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The deal between Trip.com and JD Group will see the online travel agent (OTA) sell packages directly to JD’s 400 million strong user-base through a flagship store which is set to launch in early 2021. 

According to a press statement from JD, “the goal is to meet all diversified travel-related needs of consumers before, during, and after travel, and create the most reliable platform for users.”

The agreement promises to reorient China’s domestic travel market, here’s what you need to know:

How will Trip.com and JD.com benefit? 

Trip.com and JD Group have pledged to integrate traffic and supply chains, a move that will leverage the strength of two giants.

Trip.com is seizing a chance to capitalize on a platform with 25 percent of the e-commerce market — as well as eight million corporate clients and tens of thousands of merchants — through releasing real time travel products. The market reach JD offers into lower tier Chinese cities is of particular importance.

For JD.com, platforming desirable and unique products from China’s leading OTA allows it to compete in the domestic travel market with Alibaba’s Fliggy and Baidu’s Qunar.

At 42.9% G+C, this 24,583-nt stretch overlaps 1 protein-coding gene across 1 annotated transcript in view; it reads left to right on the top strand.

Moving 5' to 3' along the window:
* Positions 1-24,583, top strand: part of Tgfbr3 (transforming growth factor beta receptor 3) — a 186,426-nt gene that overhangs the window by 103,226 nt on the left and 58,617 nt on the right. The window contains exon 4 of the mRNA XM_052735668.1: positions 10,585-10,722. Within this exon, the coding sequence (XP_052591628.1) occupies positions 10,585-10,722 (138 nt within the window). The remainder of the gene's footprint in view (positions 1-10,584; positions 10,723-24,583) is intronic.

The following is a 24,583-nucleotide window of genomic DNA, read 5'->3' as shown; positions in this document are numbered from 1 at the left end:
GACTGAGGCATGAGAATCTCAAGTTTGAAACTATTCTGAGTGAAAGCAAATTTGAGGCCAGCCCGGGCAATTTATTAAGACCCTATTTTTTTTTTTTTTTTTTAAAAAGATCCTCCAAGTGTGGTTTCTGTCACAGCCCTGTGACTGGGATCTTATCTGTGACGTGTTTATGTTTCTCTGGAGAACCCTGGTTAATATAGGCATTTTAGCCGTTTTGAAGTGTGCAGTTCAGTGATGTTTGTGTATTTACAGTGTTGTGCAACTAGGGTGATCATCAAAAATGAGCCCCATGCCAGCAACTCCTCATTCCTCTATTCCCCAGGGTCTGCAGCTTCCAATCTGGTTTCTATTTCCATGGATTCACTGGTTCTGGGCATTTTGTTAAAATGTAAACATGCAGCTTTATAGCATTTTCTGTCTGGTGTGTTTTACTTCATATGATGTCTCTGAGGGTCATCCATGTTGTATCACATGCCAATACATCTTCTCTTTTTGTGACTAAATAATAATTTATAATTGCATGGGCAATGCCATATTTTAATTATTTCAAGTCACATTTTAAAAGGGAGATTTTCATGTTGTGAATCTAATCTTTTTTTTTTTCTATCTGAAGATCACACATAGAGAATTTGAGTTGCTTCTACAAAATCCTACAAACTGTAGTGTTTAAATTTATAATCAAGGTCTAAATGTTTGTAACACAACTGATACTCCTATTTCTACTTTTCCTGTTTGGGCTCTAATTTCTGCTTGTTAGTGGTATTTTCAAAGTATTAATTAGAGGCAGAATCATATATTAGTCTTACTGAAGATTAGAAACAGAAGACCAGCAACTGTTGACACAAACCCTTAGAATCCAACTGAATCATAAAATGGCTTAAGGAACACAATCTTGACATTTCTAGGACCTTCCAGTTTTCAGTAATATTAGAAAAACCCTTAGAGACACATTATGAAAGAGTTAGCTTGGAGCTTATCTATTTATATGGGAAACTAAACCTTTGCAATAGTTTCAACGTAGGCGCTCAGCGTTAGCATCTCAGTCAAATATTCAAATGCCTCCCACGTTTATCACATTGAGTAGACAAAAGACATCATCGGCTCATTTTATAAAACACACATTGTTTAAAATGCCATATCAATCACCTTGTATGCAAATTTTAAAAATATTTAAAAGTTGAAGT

JD.com and Trip.com at a glance. Source: JD.com and Trip.com. Image: Jiayi Li, Peter Huang

Why now?

In recent years, Trip.com has evidenced its global ambitions through acquiring Skyscanner and MakeMyTrip, partnering with TripAdvisor, and changing its name from Ctrip.com to one less China-focused.

COVID-19 has put this internationalization push on hold. China’s domestic tourism market is stabilizing — Ctrip reports hotel and flight bookings at 70 percent of pre-COVID-19 levels — and a domestic pivot makes sense.

“For JD this is a natural step,” says China Outbound Tourism Research Institute’s CEO Dr. Wolfgang Georg Arlt, “now is a good time as Trip.com doesn’t have as strong a bargaining position as one year ago. It’s a continuation of their shopping spree involving  Li & Fung Group, 5 Star Electric, Kuayue Express, CAISSA tour operator”.

Recommended ReadingChinese Travelers Will Be Ready, Will You?By Peter Huang
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How will Chinese consumers be impacted?

China’s digital landscape is well-accustomed to price wars; 2016 saw Uber and Didi battle over the rideshare market and 2018 brought Alibaba’s Ele.me into a price-dropping spectacle with Tencent-backed Meituan for control of the meal delivery market. It’s possible 2021 will be the year of dramatic domestic tourism discounts. 

“Consumers will see a more diverse travel product set with a much more competitive price point,” says Michael Lin, Business Director at Mailman X, “Overall, user preferences towards channels won’t be directly impacted, but upcoming travelers on JD.com’s user base should be able to find an increase number of offerings delivered.”

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